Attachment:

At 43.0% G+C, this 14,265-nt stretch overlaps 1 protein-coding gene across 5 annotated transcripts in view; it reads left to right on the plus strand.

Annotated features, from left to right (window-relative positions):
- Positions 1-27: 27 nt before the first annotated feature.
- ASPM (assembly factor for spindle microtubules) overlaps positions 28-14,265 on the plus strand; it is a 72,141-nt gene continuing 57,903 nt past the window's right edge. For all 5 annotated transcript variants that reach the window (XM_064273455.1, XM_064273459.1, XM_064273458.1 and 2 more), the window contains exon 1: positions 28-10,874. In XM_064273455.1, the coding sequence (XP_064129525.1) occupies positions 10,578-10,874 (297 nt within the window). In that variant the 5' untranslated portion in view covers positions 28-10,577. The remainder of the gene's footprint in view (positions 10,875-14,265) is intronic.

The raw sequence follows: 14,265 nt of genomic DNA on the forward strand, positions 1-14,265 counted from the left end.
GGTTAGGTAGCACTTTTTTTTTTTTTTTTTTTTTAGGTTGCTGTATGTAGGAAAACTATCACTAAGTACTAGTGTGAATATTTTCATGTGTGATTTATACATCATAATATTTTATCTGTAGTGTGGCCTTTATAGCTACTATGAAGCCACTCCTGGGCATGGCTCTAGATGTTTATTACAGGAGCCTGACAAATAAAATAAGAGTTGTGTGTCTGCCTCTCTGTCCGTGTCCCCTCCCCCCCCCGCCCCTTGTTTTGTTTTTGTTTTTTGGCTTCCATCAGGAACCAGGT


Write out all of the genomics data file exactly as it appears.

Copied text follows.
At 43.0% G+C, this 14,265-nt stretch overlaps 1 protein-coding gene across 5 annotated transcripts in view; it reads left to right on the plus strand.

Annotated features, from left to right (window-relative positions):
- Positions 1-27: 27 nt before the first annotated feature.
- ASPM (assembly factor for spindle microtubules) overlaps positions 28-14,265 on the plus strand; it is a 72,141-nt gene continuing 57,903 nt past the window's right edge. For all 5 annotated transcript variants that reach the window (XM_064273455.1, XM_064273459.1, XM_064273458.1 and 2 more), the window contains exon 1: positions 28-10,874. In XM_064273455.1, the coding sequence (XP_064129525.1) occupies positions 10,578-10,874 (297 nt within the window). In that variant the 5' untranslated portion in view covers positions 28-10,577. The remainder of the gene's footprint in view (positions 10,875-14,265) is intronic.

The raw sequence follows: 14,265 nt of genomic DNA on the forward strand, positions 1-14,265 counted from the left end.
GGTTAGGTAGCACTTTTTTTTTTTTTTTTTTTTTAGGTTGCTGTATGTAGGAAAACTATCACTAAGTACTAGTGTGAATATTTTCATGTGTGATTTATACATCATAATATTTTATCTGTAGTGTGGCCTTTATAGCTACTATGAAGCCACTCCTGGGCATGGCTCTAGATGTTTATTACAGGAGCCTGACAAATAAAATAAGAGTTGTGTGTCTGCCTCTCTGTCCGTGTCCCCTCCCCCCCCCGCCCCTTGTTTTGTTTTTGTTTTTTGGCTTCCATCAGGAACCAGGT